Chorley, Josiah (DNB00)

CHORLEY, JOSIAH (d. 1719?), presbyterian minister, was a great-grandson of Richard Chorley of Walton-le-Dale, near Preston, Lancashire, and second of six sons of Henry Chorley of Preston. He had the degree of M.A., but of his early history nothing is known. He succeeded John Collinges, D.D. [q. v.], as one of the ministers of the presbyterian congregation at Norwich. The baptismal register of the congregation begins in September 1691 with an entry by Chorley. Chorley's ministry in Norwich was marked by his zeal in catechetical instruction, which gave rise to his very curious compendium of the Bible in verse. In January 1719 he was succeeded by John Brook from Yarmouth (afterwards of York, where he died in 1735). Chorley baptised a child of Brook's on 3 Sept. 1719, and is believed to have died soon after. He is said to have bequeathed 200l., the interest to be divided between the presbyterian minister and the poor at Preston, but nothing is now known of this endowment. He published ‘A Metrical Index to the Bible,’ &c., Norwich, 1711, 8yo. This very ingenious aid to the memorising of the contents of chapters is dedicated ‘Deo Trin-Uni O.M. Ecclesiæq; vere Catholicæ.’ At the end is ‘A Poetical Meditation’ of some merit. A second edition, London, 1714, 24mo, was improved by suggestions from Samuel Say, then independent minister at Lowestoft (see Chorley's letter to Say, 11 Dec. 1712, in ‘The Say Papers,’ Monthly Repository, 1810). A reprint of the 2nd edition, with delicate woodcuts designed by Thurston, and notes by the printer, John Johnson, appeared in 1818, 18mo. Watt (Bibl. Brit.) incorrectly gives Chorley's name as Joseph.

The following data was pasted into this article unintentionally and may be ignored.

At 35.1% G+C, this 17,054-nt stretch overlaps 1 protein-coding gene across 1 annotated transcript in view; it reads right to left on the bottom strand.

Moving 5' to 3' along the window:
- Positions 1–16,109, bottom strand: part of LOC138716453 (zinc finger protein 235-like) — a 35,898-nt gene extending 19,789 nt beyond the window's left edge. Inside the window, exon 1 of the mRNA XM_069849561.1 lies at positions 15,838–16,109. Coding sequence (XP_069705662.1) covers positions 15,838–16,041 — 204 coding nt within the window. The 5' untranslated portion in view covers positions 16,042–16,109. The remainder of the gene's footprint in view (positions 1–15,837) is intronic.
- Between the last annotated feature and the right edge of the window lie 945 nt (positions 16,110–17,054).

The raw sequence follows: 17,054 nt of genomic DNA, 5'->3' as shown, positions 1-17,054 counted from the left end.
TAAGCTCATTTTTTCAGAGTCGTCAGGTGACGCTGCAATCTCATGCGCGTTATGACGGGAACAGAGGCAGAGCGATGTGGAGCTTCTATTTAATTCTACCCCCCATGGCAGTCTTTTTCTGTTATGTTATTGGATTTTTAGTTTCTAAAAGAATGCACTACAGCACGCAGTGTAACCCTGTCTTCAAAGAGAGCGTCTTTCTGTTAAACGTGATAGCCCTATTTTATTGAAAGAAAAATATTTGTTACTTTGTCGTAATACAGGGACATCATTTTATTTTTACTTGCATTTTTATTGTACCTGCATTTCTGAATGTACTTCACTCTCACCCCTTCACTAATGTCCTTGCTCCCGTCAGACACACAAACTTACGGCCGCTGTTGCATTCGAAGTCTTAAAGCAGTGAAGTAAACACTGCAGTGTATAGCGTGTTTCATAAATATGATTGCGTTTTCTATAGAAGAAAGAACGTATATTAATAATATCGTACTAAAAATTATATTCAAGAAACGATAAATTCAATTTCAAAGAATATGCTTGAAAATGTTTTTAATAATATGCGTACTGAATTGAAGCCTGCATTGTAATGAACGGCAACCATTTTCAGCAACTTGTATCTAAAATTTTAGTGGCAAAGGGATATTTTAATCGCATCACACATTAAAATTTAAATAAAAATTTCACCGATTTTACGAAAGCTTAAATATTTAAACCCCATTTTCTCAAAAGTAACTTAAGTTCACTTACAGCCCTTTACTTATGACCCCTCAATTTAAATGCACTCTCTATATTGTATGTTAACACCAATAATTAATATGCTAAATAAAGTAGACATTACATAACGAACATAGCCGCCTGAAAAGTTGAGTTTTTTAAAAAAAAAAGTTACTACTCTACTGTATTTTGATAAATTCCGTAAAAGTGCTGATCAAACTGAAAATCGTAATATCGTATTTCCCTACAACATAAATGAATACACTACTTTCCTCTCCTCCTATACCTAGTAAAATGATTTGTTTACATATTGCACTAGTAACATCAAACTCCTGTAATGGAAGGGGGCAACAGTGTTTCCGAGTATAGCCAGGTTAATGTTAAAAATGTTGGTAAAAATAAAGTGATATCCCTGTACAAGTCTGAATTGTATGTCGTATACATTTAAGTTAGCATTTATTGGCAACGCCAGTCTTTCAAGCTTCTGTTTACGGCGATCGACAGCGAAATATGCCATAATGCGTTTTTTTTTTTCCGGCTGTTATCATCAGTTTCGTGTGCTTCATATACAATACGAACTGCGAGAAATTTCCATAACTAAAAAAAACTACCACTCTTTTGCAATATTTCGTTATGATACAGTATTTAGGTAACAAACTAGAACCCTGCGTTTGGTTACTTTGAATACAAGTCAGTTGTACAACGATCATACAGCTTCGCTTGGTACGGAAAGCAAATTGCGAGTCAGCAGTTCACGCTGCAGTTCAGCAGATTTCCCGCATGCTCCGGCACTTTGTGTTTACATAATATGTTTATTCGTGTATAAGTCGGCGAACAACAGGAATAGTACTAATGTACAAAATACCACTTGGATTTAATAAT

Chorley has been confused with his son (according to Browne, his nephew) Richard, who was educated in the academies of Frankland at Rathmell (entered 3 April 1697) and Chorlton at Manchester (entered 16 March 1699), and ministered at Filby near Yarmouth (till 1722) and Framlingham (till 1731). He afterwards lost his sight, and (about 1757) ceased to identify himself with dissent; his daughter, who lived in Norwich, was for a time insane.

[Monthly Repos. 1810, p. 632, 1811, p. 592, 1837, p. 632; Toulmin's Historical View, 1814, p. 682; Taylor's Hist. Octagon Chapel, Norwich, 1848, p. 13 sq.; Kenrick's Memorials Presb. Chapel, York, 1869, p. 43; Preston Guardian, 24 Feb. and 7 April 1877; Browne's Hist. Cong. Norf. and Suff. 1877, pp. 366, 638; Baker's Memorials Diss. Chapel, Manchester, 1884, p. 61; information from Rev. W. Sharman, Preston.]

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